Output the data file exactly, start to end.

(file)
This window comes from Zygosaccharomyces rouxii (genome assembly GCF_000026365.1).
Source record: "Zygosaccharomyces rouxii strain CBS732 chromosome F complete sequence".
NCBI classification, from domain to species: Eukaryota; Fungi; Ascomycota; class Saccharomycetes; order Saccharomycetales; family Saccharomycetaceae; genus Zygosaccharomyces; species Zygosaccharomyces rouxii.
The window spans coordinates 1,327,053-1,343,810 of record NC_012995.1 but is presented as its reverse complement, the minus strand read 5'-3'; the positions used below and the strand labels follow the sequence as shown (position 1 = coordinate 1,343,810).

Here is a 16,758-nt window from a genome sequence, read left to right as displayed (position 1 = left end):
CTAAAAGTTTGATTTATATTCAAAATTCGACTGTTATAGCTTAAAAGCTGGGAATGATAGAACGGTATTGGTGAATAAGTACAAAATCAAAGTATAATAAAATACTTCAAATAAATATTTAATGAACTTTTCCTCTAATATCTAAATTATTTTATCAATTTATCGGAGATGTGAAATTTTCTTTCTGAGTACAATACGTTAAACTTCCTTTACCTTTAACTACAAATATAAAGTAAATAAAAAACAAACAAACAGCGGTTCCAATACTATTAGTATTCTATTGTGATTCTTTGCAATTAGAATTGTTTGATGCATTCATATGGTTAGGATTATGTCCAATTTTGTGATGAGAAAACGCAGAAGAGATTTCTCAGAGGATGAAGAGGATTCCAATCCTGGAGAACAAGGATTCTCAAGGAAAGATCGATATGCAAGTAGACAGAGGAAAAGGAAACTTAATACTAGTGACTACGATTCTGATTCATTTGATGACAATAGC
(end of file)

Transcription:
This window comes from Zygosaccharomyces rouxii (genome assembly GCF_000026365.1).
Source record: "Zygosaccharomyces rouxii strain CBS732 chromosome F complete sequence".
NCBI classification, from domain to species: Eukaryota; Fungi; Ascomycota; class Saccharomycetes; order Saccharomycetales; family Saccharomycetaceae; genus Zygosaccharomyces; species Zygosaccharomyces rouxii.
The window spans coordinates 1,327,053-1,343,810 of record NC_012995.1 but is presented as its reverse complement, the minus strand read 5'-3'; the positions used below and the strand labels follow the sequence as shown (position 1 = coordinate 1,343,810).

Here is a 16,758-nt window from a genome sequence, read left to right as displayed (position 1 = left end):
CTAAAAGTTTGATTTATATTCAAAATTCGACTGTTATAGCTTAAAAGCTGGGAATGATAGAACGGTATTGGTGAATAAGTACAAAATCAAAGTATAATAAAATACTTCAAATAAATATTTAATGAACTTTTCCTCTAATATCTAAATTATTTTATCAATTTATCGGAGATGTGAAATTTTCTTTCTGAGTACAATACGTTAAACTTCCTTTACCTTTAACTACAAATATAAAGTAAATAAAAAACAAACAAACAGCGGTTCCAATACTATTAGTATTCTATTGTGATTCTTTGCAATTAGAATTGTTTGATGCATTCATATGGTTAGGATTATGTCCAATTTTGTGATGAGAAAACGCAGAAGAGATTTCTCAGAGGATGAAGAGGATTCCAATCCTGGAGAACAAGGATTCTCAAGGAAAGATCGATATGCAAGTAGACAGAGGAAAAGGAAACTTAATACTAGTGACTACGATTCTGATTCATTTGATGACAATAGC